WASHINGTON — Swept up by authorities after the Sept. 11 attacks, Adham Hassoun, a Palestinian computer programmer who lived in Florida, served 15 years in prison for sending support to Islamist militants abroad. His sentence completed, he then waited in immigration detention more than a year and a half while the government fruitlessly hunted for a place to deport him.

  Finally, a judge ordered him temporarily released in the United States. But instead, the Trump administration, citing a little-used immigration regulation issued after Sept. 11, notified Mr. Hassoun last month that he was being declared a security risk and would be kept locked up indefinitely.

  Mr. Hassoun, 56, has sued the government in a case that is shaping up to be the first legal test of that assertion of executive power. The lawsuit is the latest chapter in a series of disputes — dating back to the opening of the Guantánamo Bay prison in January 2002 — over when the government may label people terrorism risks to hold them in open-ended detention, and what due-process rights they have to contest their indefinite lockup.

  “The government is saying it can hold someone solely because it claims he is a danger, without a justification like he’s a combatant in an armed conflict or has a mental illness that prevents him from controlling his own actions,” said Jonathan Hafetz of the American Civil Liberties Union, who is consulting in the case. “This is a monumentally important issue courts have never addressed.”

  Mr. Hassoun is difficult to deport because he is stateless. He was born in Lebanon, which did not grant him citizenship and has declined to take him. The Palestinian Authority said he may go to the West Bank, but Israel and Jordan have not consented to letting him get there, according to his volunteer lawyers, Nicole Hallett and Jonathan Manes of the University at Buffalo School of Law.

  Before Mr. Hassoun’s case, the government had invoked the Bush-era regulation only once, the Department of Homeland Security said. That was in a 2015 case in which the Obama administration cited the regulation to justify keeping another Palestinian man detained; he had finished a prison sentence for planting a bomb on a Hawaii-bound airliner in 1982, and the government was having trouble finding a place to deport him, too. But before a judge could rule on whether his continued detention was lawful, Mauritania took him in.

  Mr. Hassoun is linked to a far more famous terrorism case: Jose Padilla, an American citizen who was arrested in Chicago in 2002. The Bush administration deemed him an enemy combatant and held him for years at the Charleston, S.C., naval brig — including a 22-month period when he was denied access to a lawyer and interrogators subjected him to extreme isolation and sensory deprivation.

  Eventually, to avoid Supreme Court review of whether its handling of Mr. Padilla was unconstitutional, the Bush administration transferred him to the criminal justice system for a trial. Mr. Hassoun was a co-defendant. They had attended mosque together, and Mr. Hassoun — an outspoken advocate of helping oppressed Muslims — was accused of recruiting Mr. Padilla to the “global jihad” cause.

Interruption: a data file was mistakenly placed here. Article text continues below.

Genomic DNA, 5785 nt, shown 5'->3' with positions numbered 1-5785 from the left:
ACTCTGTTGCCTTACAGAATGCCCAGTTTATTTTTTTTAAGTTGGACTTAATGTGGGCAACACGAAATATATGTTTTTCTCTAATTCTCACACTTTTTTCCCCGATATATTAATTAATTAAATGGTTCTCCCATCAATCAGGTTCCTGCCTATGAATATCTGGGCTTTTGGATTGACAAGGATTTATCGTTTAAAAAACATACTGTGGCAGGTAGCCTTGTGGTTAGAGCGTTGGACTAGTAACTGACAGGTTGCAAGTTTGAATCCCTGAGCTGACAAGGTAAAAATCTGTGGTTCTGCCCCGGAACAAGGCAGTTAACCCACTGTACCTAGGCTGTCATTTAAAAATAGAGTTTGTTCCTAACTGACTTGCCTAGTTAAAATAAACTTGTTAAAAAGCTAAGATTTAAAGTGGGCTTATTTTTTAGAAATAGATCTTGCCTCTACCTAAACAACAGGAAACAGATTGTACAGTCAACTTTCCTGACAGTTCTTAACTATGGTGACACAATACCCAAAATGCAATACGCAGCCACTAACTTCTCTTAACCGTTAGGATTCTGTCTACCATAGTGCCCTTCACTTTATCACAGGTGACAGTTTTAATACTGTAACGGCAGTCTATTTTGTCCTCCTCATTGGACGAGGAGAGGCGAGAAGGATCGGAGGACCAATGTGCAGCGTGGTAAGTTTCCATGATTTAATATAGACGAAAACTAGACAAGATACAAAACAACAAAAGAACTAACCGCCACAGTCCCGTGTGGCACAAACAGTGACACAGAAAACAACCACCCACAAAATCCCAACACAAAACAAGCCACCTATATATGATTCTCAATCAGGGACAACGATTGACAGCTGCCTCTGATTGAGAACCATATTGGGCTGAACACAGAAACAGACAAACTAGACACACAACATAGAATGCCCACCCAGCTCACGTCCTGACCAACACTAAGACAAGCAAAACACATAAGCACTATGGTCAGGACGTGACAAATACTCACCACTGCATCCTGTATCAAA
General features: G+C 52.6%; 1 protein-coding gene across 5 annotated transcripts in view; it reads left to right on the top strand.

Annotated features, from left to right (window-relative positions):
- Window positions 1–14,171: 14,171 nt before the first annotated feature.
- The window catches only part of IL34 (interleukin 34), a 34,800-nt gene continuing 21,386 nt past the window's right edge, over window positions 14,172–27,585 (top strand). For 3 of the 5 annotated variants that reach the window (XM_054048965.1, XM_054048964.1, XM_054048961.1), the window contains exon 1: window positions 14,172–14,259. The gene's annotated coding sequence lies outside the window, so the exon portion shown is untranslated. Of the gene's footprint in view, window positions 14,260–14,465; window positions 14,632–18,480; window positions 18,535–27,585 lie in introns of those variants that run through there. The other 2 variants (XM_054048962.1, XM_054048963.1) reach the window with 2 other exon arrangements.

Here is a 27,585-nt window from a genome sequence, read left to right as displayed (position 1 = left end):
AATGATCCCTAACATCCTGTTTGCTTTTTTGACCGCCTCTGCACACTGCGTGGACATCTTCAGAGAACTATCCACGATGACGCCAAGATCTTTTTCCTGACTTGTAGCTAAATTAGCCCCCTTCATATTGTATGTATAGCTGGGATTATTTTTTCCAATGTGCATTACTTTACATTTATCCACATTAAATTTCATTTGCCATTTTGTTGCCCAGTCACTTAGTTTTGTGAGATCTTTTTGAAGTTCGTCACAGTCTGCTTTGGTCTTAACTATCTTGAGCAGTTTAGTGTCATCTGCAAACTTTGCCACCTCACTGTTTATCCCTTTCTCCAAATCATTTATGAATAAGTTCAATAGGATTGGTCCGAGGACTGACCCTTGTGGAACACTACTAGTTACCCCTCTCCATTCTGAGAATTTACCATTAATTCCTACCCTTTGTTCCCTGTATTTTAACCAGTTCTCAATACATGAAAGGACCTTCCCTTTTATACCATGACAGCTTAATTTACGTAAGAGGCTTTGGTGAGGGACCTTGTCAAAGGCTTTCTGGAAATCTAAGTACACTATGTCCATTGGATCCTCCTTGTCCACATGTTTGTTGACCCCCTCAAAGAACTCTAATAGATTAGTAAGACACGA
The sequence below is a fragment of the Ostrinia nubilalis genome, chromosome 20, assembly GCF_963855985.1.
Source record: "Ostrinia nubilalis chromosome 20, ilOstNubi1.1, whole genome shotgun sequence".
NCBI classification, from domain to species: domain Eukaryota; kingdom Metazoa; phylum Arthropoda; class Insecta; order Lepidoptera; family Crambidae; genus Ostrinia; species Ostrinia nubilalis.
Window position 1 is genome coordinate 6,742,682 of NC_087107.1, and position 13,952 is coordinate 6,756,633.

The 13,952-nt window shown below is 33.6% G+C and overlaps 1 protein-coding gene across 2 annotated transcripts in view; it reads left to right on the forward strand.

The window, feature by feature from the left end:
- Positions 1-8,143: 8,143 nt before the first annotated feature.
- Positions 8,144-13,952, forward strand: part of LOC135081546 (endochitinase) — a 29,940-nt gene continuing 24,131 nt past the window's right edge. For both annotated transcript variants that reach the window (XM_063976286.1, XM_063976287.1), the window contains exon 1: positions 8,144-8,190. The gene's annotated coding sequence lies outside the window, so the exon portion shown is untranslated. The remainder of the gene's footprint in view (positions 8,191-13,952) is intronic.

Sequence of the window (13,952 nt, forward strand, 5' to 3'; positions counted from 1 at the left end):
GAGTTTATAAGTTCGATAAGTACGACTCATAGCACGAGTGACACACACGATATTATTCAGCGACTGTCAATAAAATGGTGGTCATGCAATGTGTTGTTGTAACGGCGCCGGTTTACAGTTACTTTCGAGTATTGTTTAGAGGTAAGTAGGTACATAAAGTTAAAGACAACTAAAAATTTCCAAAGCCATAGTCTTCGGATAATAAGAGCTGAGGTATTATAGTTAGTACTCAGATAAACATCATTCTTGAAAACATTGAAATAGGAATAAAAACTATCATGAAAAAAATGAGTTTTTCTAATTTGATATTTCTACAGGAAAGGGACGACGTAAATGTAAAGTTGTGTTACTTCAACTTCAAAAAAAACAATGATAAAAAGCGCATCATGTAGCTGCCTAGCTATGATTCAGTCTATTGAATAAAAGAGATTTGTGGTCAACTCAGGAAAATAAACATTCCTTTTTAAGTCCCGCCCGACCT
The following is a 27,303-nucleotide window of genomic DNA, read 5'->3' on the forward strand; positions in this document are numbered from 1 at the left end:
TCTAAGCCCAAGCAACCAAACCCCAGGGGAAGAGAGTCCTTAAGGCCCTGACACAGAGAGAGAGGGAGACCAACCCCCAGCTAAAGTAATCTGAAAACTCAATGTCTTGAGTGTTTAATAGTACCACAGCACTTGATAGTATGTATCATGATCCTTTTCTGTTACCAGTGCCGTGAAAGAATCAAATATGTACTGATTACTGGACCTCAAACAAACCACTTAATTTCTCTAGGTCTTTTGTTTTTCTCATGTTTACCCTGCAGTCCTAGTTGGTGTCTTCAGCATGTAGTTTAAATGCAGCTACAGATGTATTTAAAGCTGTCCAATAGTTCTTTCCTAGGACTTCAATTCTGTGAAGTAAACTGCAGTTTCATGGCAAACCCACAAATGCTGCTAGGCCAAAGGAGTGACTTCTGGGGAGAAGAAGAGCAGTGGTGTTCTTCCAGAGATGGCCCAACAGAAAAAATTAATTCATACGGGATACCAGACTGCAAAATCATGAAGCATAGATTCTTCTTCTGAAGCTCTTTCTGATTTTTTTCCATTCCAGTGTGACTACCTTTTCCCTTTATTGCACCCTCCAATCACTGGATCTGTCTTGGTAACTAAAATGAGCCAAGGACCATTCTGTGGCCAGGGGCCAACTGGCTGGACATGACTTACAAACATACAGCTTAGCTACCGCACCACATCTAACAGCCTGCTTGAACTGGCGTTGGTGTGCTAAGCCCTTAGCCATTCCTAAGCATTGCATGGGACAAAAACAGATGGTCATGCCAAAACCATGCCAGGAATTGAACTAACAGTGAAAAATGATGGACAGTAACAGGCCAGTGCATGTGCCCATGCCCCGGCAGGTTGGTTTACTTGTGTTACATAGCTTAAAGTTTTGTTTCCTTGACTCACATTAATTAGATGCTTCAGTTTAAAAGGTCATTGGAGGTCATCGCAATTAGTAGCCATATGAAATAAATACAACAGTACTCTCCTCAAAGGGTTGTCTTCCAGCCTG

Evidence presented at the trial showed that Mr. Hassoun had separately been under F.B.I. surveillance for years. He was accused of sending money and supplies to mujahedeen fighting in places like Bosnia, Kosovo and Chechnya, under the guise of humanitarian relief for Muslims facing oppression.

  Prosecutors sought a life sentence. But Judge Marcia Cooke balked, noting that there were no specific, identifiable victims of his crimes and that the F.B.I. had known what he was doing for years before arresting him — a fact that she said “does not support the government’s argument that Mr. Hassoun poses such a threat to the community that he needs to be imprisoned for the rest of his life.”

  In the lawsuit, Mr. Hassoun’s lawyers accused the government of seeking “to impose what amounts to a life sentence on the very same basis that the trial judge considered and rejected.”

  The Departments of Homeland Security and Justice declined to comment.

  Complicating matters, the lawsuit says that the F.B.I. has produced a memorandum assessing Mr. Hassoun as a security risk for reasons that go beyond his actions two decades ago, citing allegations that he used unspecified “incendiary rhetoric” in Muslim prayer services at the immigration facility and tried to recruit three unidentified fellow detainees for illegal activities.

  Neither the government nor his defense team would provide the memo to The New York Times or describe the purported illegal activities. Ms. Hallett and Mr. Manes called the claims false, and said making the details of such “slander” public would only smear their client’s reputation. Part of their argument is that he has a right to a hearing to confront his accusers and contest the credibility of such claims.

  While the dispute over Mr. Hassoun is new, the dilemma it raises is not. A longstanding immigration statute says that when a foreigner is subject to a final removal order, the government should take him into custody for deportation. But it does not dictate what should happen if that goal proves impossible.

  In June 2001, the Supreme Court rejected the idea that the government can hold such people indefinitely. Writing for a five-justice majority, Justice Stephen G. Breyer said that it would be unconstitutional to interpret the law as permitting perpetual civil detention, and set a general six-month limit for such custody.